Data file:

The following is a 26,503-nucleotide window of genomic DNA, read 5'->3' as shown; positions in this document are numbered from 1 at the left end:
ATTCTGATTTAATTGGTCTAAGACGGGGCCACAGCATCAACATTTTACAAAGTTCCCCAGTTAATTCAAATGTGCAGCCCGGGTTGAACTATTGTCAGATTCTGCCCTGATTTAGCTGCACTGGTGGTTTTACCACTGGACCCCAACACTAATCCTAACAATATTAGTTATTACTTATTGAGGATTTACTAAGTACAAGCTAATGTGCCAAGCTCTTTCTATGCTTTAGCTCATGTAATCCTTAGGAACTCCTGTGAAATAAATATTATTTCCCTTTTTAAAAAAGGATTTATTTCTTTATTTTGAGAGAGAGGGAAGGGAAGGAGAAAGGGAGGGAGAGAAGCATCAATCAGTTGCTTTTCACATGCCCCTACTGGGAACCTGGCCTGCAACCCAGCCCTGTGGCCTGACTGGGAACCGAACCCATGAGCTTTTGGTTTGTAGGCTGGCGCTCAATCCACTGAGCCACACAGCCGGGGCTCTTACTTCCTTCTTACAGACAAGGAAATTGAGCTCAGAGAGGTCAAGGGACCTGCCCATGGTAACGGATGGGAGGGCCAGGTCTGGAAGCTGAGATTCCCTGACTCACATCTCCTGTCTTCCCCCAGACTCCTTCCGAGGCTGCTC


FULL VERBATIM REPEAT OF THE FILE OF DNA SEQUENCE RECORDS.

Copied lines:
The following is a 26,503-nucleotide window of genomic DNA, read 5'->3' as shown; positions in this document are numbered from 1 at the left end:
ATTCTGATTTAATTGGTCTAAGACGGGGCCACAGCATCAACATTTTACAAAGTTCCCCAGTTAATTCAAATGTGCAGCCCGGGTTGAACTATTGTCAGATTCTGCCCTGATTTAGCTGCACTGGTGGTTTTACCACTGGACCCCAACACTAATCCTAACAATATTAGTTATTACTTATTGAGGATTTACTAAGTACAAGCTAATGTGCCAAGCTCTTTCTATGCTTTAGCTCATGTAATCCTTAGGAACTCCTGTGAAATAAATATTATTTCCCTTTTTAAAAAAGGATTTATTTCTTTATTTTGAGAGAGAGGGAAGGGAAGGAGAAAGGGAGGGAGAGAAGCATCAATCAGTTGCTTTTCACATGCCCCTACTGGGAACCTGGCCTGCAACCCAGCCCTGTGGCCTGACTGGGAACCGAACCCATGAGCTTTTGGTTTGTAGGCTGGCGCTCAATCCACTGAGCCACACAGCCGGGGCTCTTACTTCCTTCTTACAGACAAGGAAATTGAGCTCAGAGAGGTCAAGGGACCTGCCCATGGTAACGGATGGGAGGGCCAGGTCTGGAAGCTGAGATTCCCTGACTCACATCTCCTGTCTTCCCCCAGACTCCTTCCGAGGCTGCTC